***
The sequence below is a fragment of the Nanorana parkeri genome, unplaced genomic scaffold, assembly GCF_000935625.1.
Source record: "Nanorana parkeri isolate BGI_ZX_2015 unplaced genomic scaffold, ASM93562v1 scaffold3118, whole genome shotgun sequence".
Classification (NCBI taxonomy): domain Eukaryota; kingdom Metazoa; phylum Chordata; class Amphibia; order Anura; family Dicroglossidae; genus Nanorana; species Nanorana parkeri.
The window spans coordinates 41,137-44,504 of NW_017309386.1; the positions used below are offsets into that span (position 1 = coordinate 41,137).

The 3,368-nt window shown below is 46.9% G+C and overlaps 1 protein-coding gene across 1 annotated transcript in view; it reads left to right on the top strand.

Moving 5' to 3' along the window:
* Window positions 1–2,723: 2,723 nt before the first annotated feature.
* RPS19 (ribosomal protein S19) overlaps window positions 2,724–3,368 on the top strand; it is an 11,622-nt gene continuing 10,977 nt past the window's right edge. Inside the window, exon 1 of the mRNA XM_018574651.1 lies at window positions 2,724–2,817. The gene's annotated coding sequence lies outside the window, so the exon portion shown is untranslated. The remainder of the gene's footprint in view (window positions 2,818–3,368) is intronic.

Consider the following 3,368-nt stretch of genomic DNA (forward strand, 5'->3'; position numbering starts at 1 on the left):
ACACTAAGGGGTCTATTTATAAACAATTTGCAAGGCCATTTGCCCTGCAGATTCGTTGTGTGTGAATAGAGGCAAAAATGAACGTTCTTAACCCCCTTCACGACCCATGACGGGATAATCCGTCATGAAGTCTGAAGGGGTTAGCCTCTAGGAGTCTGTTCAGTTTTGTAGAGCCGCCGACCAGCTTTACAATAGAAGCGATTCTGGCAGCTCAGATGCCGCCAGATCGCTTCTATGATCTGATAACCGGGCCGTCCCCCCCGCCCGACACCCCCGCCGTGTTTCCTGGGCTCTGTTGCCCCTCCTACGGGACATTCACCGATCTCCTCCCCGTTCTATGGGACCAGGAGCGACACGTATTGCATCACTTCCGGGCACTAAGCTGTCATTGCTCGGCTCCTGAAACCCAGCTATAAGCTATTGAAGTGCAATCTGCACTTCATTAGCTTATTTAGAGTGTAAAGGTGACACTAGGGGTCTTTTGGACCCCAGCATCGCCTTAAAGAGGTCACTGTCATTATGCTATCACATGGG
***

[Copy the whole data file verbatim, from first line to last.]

The sequence below is a fragment of the Nanorana parkeri genome, unplaced genomic scaffold, assembly GCF_000935625.1.
Source record: "Nanorana parkeri isolate BGI_ZX_2015 unplaced genomic scaffold, ASM93562v1 scaffold3118, whole genome shotgun sequence".
Classification (NCBI taxonomy): domain Eukaryota; kingdom Metazoa; phylum Chordata; class Amphibia; order Anura; family Dicroglossidae; genus Nanorana; species Nanorana parkeri.
The window spans coordinates 41,137-44,504 of NW_017309386.1; the positions used below are offsets into that span (position 1 = coordinate 41,137).

The 3,368-nt window shown below is 46.9% G+C and overlaps 1 protein-coding gene across 1 annotated transcript in view; it reads left to right on the top strand.

Moving 5' to 3' along the window:
* Window positions 1–2,723: 2,723 nt before the first annotated feature.
* RPS19 (ribosomal protein S19) overlaps window positions 2,724–3,368 on the top strand; it is an 11,622-nt gene continuing 10,977 nt past the window's right edge. Inside the window, exon 1 of the mRNA XM_018574651.1 lies at window positions 2,724–2,817. The gene's annotated coding sequence lies outside the window, so the exon portion shown is untranslated. The remainder of the gene's footprint in view (window positions 2,818–3,368) is intronic.

Consider the following 3,368-nt stretch of genomic DNA (forward strand, 5'->3'; position numbering starts at 1 on the left):
ACACTAAGGGGTCTATTTATAAACAATTTGCAAGGCCATTTGCCCTGCAGATTCGTTGTGTGTGAATAGAGGCAAAAATGAACGTTCTTAACCCCCTTCACGACCCATGACGGGATAATCCGTCATGAAGTCTGAAGGGGTTAGCCTCTAGGAGTCTGTTCAGTTTTGTAGAGCCGCCGACCAGCTTTACAATAGAAGCGATTCTGGCAGCTCAGATGCCGCCAGATCGCTTCTATGATCTGATAACCGGGCCGTCCCCCCCGCCCGACACCCCCGCCGTGTTTCCTGGGCTCTGTTGCCCCTCCTACGGGACATTCACCGATCTCCTCCCCGTTCTATGGGACCAGGAGCGACACGTATTGCATCACTTCCGGGCACTAAGCTGTCATTGCTCGGCTCCTGAAACCCAGCTATAAGCTATTGAAGTGCAATCTGCACTTCATTAGCTTATTTAGAGTGTAAAGGTGACACTAGGGGTCTTTTGGACCCCAGCATCGCCTTAAAGAGGTCACTGTCATTATGCTATCACATGGG